Some of the limitations of bar charts can be overcome by combining single activities as shown in Figure 13-3. The weakness in this method is that the numbers representing each of the activities do not indicate whether this is the beginning or the end of the activity. Therefore, the numbers should represent events rather than activities, together with proper identification. As before, no distinction is made as to whether even 2 must be completed prior to the start of event 3 or event 4. The chart also fails to define clearly the relationship between the multiple activities on a single bar. For example, must event 3 be completed prior to event 5? Often, combined activity bar charts can be converted to milestone bar charts by placing small triangles at strategic locations in the bars to indicate completion of certain milestones within each activity or grouping of activities, as shown in Figure 13-4. The exact definition of a milestone differs from company to company, but usually implies some point where major activity either begins or ends, or cost data become critical.

Bar charts can be converted to partial interrelationship charts by indicating (with arrows) the order in which activities must be performed. Figure 13-5 represents the partial interrelationship of the activities in Figures 13-1 and 13-3. A full interrelationship schedule is included under the discussion of PERT networks in Chapter 12.

1 A. C. Laufer, Operations Management (Cincinnati: Southwestern Publishing Co., 1975); see pp. 106-108 for examples of Gantt charts and nomenclature.

Figure 13-3. Bar chart for combined activities.

The most common method of presenting data to both in-house management and the customer is through the use of bar charts. Care must be taken not to make the figures overly complex so that more than one interpretation can exist. A great deal of information and color can be included in bar charts. Figure 13-6 shows a grouped bar chart for comparison of three projects performed during different years. Care must be taken when using different shading techniques that each area is easily definable and that no major contrast between shaded areas exists, except for possibly the current project. When grouped bars appear on one chart, nonshaded bars should be avoided. Each bar should have some sort of shading, whether it be cross-hatched or color-coded.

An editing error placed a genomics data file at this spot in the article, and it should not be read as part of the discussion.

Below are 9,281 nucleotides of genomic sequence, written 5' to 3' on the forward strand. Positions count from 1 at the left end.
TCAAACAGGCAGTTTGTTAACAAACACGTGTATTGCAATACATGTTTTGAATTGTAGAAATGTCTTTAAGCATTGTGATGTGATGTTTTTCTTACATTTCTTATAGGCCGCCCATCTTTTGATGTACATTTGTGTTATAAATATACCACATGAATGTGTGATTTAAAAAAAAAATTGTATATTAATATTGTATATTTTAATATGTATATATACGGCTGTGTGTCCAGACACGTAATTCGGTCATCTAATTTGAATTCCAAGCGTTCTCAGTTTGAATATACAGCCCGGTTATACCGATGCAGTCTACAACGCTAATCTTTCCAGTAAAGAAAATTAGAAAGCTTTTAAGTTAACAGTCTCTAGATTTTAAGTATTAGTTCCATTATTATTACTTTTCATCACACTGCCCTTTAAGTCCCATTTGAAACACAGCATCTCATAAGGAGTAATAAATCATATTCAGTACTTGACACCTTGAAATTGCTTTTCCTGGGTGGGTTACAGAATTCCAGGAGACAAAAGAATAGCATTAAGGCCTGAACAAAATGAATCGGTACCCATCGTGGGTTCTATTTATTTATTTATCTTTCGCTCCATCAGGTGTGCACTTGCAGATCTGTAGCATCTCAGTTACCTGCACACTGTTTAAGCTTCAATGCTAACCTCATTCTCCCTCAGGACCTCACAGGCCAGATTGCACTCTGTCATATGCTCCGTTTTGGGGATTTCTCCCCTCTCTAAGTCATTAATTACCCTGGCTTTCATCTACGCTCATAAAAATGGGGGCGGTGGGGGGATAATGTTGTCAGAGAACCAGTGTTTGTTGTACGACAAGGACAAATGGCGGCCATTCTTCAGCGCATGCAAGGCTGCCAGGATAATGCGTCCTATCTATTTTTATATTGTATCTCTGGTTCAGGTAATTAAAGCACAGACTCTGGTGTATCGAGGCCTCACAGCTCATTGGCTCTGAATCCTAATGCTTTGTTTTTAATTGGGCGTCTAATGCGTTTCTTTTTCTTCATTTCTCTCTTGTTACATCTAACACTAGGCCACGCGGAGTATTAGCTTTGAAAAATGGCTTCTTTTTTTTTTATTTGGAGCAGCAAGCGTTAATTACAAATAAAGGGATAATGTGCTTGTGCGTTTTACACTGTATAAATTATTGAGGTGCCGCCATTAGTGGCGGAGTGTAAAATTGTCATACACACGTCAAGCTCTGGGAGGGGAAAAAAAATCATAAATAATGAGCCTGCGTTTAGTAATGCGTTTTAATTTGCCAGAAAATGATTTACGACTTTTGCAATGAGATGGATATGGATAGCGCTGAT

Contrasting shaded to nonshaded areas is normally used for comparing projected progress to actual progress as shown in Figure 13-7. The tracking date line indicates the time when the cost data/performance data was analyzed. Project 1 is behind schedule, project 2 is ahead of schedule, and project 3 is on target.

tf?

WEEKS AFTER GO AHEAD

MtLESTONES

1

PURCHASE ORDER RELEASE

2

INVOICES RECEIVED

3

MATERIAL RECEIVED

Figure 13-4. Bar/milestone chart.

Figure 13-4. Bar/milestone chart.

Project Management Made Easy

Project Management Made Easy

What you need to know about… Project Management Made Easy! Project management consists of more than just a large building project and can encompass small projects as well. No matter what the size of your project, you need to have some sort of project management. How you manage your project has everything to do with its outcome.

Get My Free Ebook


Post a comment